You can check out the YesterNook Facebook page here and the Flickr for my booth is here.  I'm going to have to get some more photos up soon.  I've sold a bunch of stuff that's in those pics.  I'll also have to get some pics around the building, because it's really, really cool.

Monday, November 07, 2011

Mini-Monday Rambles

First off, Happy Birthday to my niece Claire who became a teenager yesterday! I think my brother and his wife probably aged a few years themselves overnight!

Thanks so much to everyone who had kind thoughts for the return of the blog and for my own birthday. It's much appreciated. It's not so good to be older, but it's nice to be appreciated and great to be getting back in the groove.

Roger the omniscient offered a bit of blogging advice to my post about not posting last week:

"My suggestion is for you, when the muse is on, is to space the posts more often, every two or three days, particularly the ones that aren't time sensitive, such as a video you like."

That's good advice, Roger, and always appreciated!  Actually, that's what I had been doing for the longest time.  During those periods when the blog is really working, I've actually had a plan and had things scheduled out, especially the videos, which I would put down for a couple of times a week using Blogger's ability to schedule posts. 

I would write my Monday Rambles posts a bit at a time throughout the week and polish and publish them on Monday.  Everything else would get worked on a little at a time and then scheduled when finished. It was really working well for me.  It's actually a system that allows for an occasional bout of depression or procrastination to set in.  But when I had a near long summer in tech-less land, I used up everything I had cooked up and then had no way to create more. 

I'm building my way out of that hole this week and next and hope to have the rest of the year blocked out soon.  I'd like to still break 100 posts this year.  I've done 55 so far, so it is doable.  We'll see.

You know what's really sad about getting older? For about a month or so, I'd been preparing to turn 48 on November 4. 48 is kind of a cool number. It's awfully close to 50, but it's divisible by 2,4,3,6,8, and 12! That's kind of awesome, in a nerdy way. Then it hit me a couple of weeks ago: I was born in 1964! 2011-1964=47! I'm only 47! Bummer! Never thought I'd be disappointed about being younger.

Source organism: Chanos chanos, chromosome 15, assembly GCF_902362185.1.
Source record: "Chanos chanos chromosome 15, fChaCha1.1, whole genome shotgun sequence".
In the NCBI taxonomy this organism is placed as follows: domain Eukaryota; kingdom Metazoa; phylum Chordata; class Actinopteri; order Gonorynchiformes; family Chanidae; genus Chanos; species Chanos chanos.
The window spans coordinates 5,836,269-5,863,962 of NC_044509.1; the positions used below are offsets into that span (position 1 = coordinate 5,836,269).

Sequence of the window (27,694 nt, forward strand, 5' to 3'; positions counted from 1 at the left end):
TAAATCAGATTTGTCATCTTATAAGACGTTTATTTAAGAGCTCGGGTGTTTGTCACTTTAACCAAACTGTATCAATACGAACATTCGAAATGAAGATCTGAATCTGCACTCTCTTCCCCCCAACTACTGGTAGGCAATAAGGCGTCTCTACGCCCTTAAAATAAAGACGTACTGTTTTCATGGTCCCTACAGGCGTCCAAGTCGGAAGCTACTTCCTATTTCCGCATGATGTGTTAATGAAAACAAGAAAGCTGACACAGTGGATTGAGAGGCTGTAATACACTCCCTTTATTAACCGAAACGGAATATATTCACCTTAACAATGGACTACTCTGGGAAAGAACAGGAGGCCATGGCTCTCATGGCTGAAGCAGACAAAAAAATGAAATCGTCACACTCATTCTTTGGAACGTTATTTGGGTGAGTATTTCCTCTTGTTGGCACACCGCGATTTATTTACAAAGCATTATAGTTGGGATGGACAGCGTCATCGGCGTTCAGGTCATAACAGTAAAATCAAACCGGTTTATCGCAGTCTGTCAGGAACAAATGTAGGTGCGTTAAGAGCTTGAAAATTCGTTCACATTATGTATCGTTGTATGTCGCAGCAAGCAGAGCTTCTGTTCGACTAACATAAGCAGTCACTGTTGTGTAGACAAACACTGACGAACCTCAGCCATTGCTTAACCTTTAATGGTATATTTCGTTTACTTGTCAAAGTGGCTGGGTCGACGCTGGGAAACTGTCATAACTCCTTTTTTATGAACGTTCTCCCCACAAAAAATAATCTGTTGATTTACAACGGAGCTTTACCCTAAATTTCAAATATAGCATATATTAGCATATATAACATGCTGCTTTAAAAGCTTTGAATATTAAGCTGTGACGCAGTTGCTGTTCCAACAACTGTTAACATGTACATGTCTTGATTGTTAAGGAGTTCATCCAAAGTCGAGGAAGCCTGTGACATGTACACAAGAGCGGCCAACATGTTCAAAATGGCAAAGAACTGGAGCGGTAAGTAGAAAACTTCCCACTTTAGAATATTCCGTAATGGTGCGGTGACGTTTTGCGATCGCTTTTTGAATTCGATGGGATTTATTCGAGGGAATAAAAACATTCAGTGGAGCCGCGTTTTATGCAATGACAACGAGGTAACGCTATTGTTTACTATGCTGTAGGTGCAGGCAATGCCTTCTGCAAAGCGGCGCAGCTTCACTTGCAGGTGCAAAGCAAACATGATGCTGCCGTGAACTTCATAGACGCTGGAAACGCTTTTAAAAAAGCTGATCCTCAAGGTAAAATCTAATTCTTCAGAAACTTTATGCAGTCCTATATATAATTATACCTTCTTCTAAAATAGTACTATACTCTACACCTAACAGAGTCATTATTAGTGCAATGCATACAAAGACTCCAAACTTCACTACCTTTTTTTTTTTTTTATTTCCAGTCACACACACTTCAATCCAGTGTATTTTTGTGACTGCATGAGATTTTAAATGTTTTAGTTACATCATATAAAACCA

Spent the weekend doing all kinds of amazing second-shopping, which I think is going to end up inspiring several posts. I've been having some interesting thoughts lately about the relationships we have with our stuff. It's still ruminating at the moment, but will make its way to the blog at some point or another.

In that vein, here is a thought that did hit me yesterday, when I was browsing through a booth of made in China, dollar store crap:

"Is there going to be a generation of kids who grow up to look fondly on badly made, mass-produced, poly-resin angel figurines because they remember that their mothers had one? Is this crap really going to be tomorrow's antiques?"

That sound you hear is Sue's head exploding.

Sunday, November 06, 2011

And then there was the time Emmylou Harris, Lucinda Williams, and Kieran Kane Sang "Dirty Little Town"

Lack of blog posting means a lack of Emmylou videos, which is simply inexcusable!

So to rectify:

Don't you just love that urban gypsy look Lucinda is rocking here?

This is one of my favorite songs!

Saturday, November 05, 2011

Fun Finds: St Ann-Francis!

Since I've not posted in several months of Sundays, that means I haven't shared any fun finds with you all. 

I think this guy will make up for it!

I totally love him!  Totally. Love. Him.

I stopped in a favorite junk shop a couple of weeks ago and saw him there.  I couldn't buy him then, because I was on the bus and he just didn't seem like he would handle public transit too well. 

I was only browsing at the time, anyway.  I was on the way to my booth from the part time gig.  Keith was going to meet me there with a load of merch in the car.  Due to the locations of my starting point and destination, plus the rush hour traffic, it made more sense for me to bus it out there, start tidying, then unload the car when he arrived.

So, I ended up with a short layover waiting to transfer buses across from this particular shop. Of course, I had to go in.  There really wasn't time to shop, and certainly not time to buy a two foot tall ceramic saint.  But I still had to pop in.

Flash ahead two weeks.  My uncle and I are out junking and we stop by that same shop.  Usually, I'm not lucky enough to have finds that I passed up two weeks prior still be there, but this time the fates and saints and junking gods were all on my side.

Now, I'm pretty good with my saints, but I'm not totally positive who this guy is.  I'm leaning strongly toward St. Anthony, except that he isn't usually shown with a dove.  He's most often holding the Baby Jesus.  The bird makes me think of Saint Francis, but he's clean-shaven. 

The brown robe makes him a Franciscan, but which one?  The dove is a symbol of purity, which would fit with Saint Anthony, so I'm kind of going with him in a less common pose.